I’m going to start with Amazon’s big advantages and why Kindle 2.0 is bound to sell out. Then I’ll talk about the reasons I feel Kindle 2.0 needs to be significantly better than Kindle 1.0 (even though the leaked pictures hint that it possibly isn’t). I’ve clearly mentioned when points are my own gut instinct (and thus may or may not be valid).
Kindle Advantages, and reasons Kindle 2.0 will Sell Out.
Kindle 2.0 could have no new features and it would still sell out (provided it’s not worse than Kindle 1.0 – and even that might not be enough to stop sales). Here are the big things in Amazon and Kindle’s favor -
- There is huge market demand. The prices on EBay, the Kindle being out of stock, the 11-13 week delays, and refurbished Kindles selling out in 1-2 days all point to this.
- The Amazon Kindle Reader meets the market demand – that’s the truth. People can point to hundreds of improvements. However, at its core the Kindle is great for reading, nearly every Kindle owner loves it, and it does what’s required.
- The trust that Amazon has among customers is great. In the UK, both Amazon and Amazon.co.uk are amongst the top 5 most trusted brands. In the US, Amazon consistently gets the best or close to the best customer feedback. I feel that this is a huge reason for Kindle’s success.
- Amazon’s range of book titles is unmatched.
- Amazon’s wireless delivery, coupled with its ‘Always On’ Kindle Store, is a big competitive advantage.
- The free wireless Internet is another big competitive advantage.
Reasons Kindle 2.0 needs Improvements
Amazon’s decision to not disclose sales figures is a master move. A lot of the potentially huge competitors (like Apple, Microsoft, Google) have no concrete figures on exactly how many Kindles are sold, how big this market is, and how big it could be. A range – Yes. An exact figure – No. Here are the main reasons a much-improved Kindle 2.0 (and for that matter a Kindle 3.0 that is a technological leap) is essential for Amazon -
- Most of all, Amazon needs as many Kindle owners as it can get. Every single customer is a lock-in – and with enough users you’ll literally see the replication of the iPod + iTunes monopoly in books.
- Also, just like iTunes is expanding into Movies and other digital content, the Kindle and the Kindle Store can expand into other areas – And the best part is they already have Amazon.com. An iTunes for buying anything :).
- There are a lot of smaller competitors, some with dangerously good products – I feel that PlasticLogic is the real long term competitor – the fact that they have no available product is a heaven send. Take a look –
- Even other gadgets are extending their ereading capabilities or adding software – we all know about iPhone apps – now Nintendo DS is getting into the ereader game, and it has 87.88 million units out there.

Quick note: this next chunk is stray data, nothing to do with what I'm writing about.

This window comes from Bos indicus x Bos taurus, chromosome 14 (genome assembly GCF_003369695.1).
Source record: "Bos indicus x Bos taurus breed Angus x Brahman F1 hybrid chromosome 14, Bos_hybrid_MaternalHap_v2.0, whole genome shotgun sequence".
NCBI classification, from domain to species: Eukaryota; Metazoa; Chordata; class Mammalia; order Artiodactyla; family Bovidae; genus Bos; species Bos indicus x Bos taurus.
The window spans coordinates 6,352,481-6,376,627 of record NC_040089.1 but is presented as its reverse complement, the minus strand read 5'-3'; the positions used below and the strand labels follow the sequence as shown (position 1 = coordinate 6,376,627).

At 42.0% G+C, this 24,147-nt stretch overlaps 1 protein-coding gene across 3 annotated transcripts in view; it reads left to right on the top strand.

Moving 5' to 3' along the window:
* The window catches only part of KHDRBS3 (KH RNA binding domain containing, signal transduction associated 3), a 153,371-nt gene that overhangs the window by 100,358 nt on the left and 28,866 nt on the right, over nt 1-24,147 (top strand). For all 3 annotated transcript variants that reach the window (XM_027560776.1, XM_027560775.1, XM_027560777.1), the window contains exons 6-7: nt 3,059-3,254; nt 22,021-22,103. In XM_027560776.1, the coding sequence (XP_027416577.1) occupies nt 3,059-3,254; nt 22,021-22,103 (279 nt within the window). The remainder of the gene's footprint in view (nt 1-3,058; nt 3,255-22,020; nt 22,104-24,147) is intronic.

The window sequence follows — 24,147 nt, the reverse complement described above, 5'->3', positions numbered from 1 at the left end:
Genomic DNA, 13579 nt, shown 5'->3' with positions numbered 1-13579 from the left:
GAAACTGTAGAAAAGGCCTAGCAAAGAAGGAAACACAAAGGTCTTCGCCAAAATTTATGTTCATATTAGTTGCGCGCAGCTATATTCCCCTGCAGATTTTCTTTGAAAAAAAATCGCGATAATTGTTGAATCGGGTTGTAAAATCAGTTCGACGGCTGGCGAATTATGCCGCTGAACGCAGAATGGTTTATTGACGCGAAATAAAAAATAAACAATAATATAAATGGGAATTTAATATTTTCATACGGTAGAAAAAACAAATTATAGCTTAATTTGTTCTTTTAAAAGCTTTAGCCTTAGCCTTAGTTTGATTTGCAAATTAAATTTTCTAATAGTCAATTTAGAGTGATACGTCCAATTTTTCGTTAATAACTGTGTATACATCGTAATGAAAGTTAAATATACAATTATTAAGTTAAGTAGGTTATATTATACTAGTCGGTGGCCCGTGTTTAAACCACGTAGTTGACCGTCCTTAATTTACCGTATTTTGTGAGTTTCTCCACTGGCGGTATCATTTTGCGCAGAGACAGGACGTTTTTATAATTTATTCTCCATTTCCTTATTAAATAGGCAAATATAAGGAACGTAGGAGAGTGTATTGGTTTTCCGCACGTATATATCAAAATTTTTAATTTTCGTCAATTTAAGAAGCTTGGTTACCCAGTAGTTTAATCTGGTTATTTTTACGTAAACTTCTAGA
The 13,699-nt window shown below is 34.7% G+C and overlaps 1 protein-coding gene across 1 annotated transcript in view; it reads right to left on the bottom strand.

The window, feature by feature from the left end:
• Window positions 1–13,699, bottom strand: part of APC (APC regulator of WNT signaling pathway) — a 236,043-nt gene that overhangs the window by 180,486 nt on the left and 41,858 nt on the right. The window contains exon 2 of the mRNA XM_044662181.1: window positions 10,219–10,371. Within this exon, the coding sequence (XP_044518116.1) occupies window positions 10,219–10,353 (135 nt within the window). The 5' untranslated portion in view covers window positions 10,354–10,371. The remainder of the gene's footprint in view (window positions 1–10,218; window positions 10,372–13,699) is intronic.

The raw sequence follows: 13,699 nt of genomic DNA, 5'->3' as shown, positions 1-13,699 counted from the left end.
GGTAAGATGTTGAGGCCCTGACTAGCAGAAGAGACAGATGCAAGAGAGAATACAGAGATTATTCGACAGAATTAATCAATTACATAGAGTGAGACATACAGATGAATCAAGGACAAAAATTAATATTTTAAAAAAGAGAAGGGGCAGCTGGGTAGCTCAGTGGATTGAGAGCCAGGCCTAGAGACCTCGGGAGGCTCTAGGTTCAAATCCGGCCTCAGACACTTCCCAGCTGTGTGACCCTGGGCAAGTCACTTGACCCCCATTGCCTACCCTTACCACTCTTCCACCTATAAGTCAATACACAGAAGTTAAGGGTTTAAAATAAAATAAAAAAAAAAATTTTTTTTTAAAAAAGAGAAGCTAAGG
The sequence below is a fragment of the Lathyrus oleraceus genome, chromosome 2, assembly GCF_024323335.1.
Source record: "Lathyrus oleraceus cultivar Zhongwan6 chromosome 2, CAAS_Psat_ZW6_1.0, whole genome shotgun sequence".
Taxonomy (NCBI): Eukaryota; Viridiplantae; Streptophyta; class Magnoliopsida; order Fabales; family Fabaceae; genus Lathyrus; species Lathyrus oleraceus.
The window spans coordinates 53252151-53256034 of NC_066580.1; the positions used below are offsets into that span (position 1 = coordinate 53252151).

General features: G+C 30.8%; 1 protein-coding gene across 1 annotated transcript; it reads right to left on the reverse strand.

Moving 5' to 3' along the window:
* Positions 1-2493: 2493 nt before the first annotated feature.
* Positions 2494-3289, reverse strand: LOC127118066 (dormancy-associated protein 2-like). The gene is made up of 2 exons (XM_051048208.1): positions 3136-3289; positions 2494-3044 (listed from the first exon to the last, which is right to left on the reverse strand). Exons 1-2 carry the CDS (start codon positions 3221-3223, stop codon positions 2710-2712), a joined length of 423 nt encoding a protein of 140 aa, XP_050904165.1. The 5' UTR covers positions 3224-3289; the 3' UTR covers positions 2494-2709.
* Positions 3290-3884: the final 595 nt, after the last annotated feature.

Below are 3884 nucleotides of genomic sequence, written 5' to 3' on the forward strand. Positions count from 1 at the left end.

- The big boys are waiting to see what happens before jumping in. Google already has Google Book Search and the digitization project going on. Microsoft is always a threat (think XBox, not Zune). Sony’s already in the market, with a viable product. Amazon has a tangible advantage in having the best available product and having great buzz – it must keep improving the Kindle and keep its advantage.
- Trust of its users – There are a lot of people who’ve bought the Kindle based on their trust in Amazon. It’s hard to call hundreds of thousands of people early adopters – However, these are the people using the Kindle, spreading the word, and providing feedback. Amazon owes it to them to keep improving on the Kindle – hardware, software, and the Kindle store.
- I feel that any Kindle owners are unlikely to switch sides, given the presence of an equally good competing device. In fact, I’d say even if there was a slightly better competing device, existing Kindle owners would not switch over. The longer Amazon has a clearly better product in the marketplace, the more customers it gets, and the more loyalty it engenders.
I feel that Amazon’s Kindle has stolen a huge lead. The only true competitors are going to be ones that can fight it on technology, usability, and convenience. This narrows down the field significantly. PaperLogic might (and should) morph into a supplier of technology as opposed to an end product. Kindle 2.0 becomes an exercise in maintaining market dominance, getting more and more converts to the ‘Kindle Family’, and getting valuable feedback for Kindle 3.0 all the way to Kindle 10. Kindle 1.0 might have a year’s worth of a lead over the rest of the market – However Kindle 2.0 and Kindle 3.0 might very well be fighting Apple’s iBookReader and a Google Books + PaperLogic hybrid monster by the end of 2009.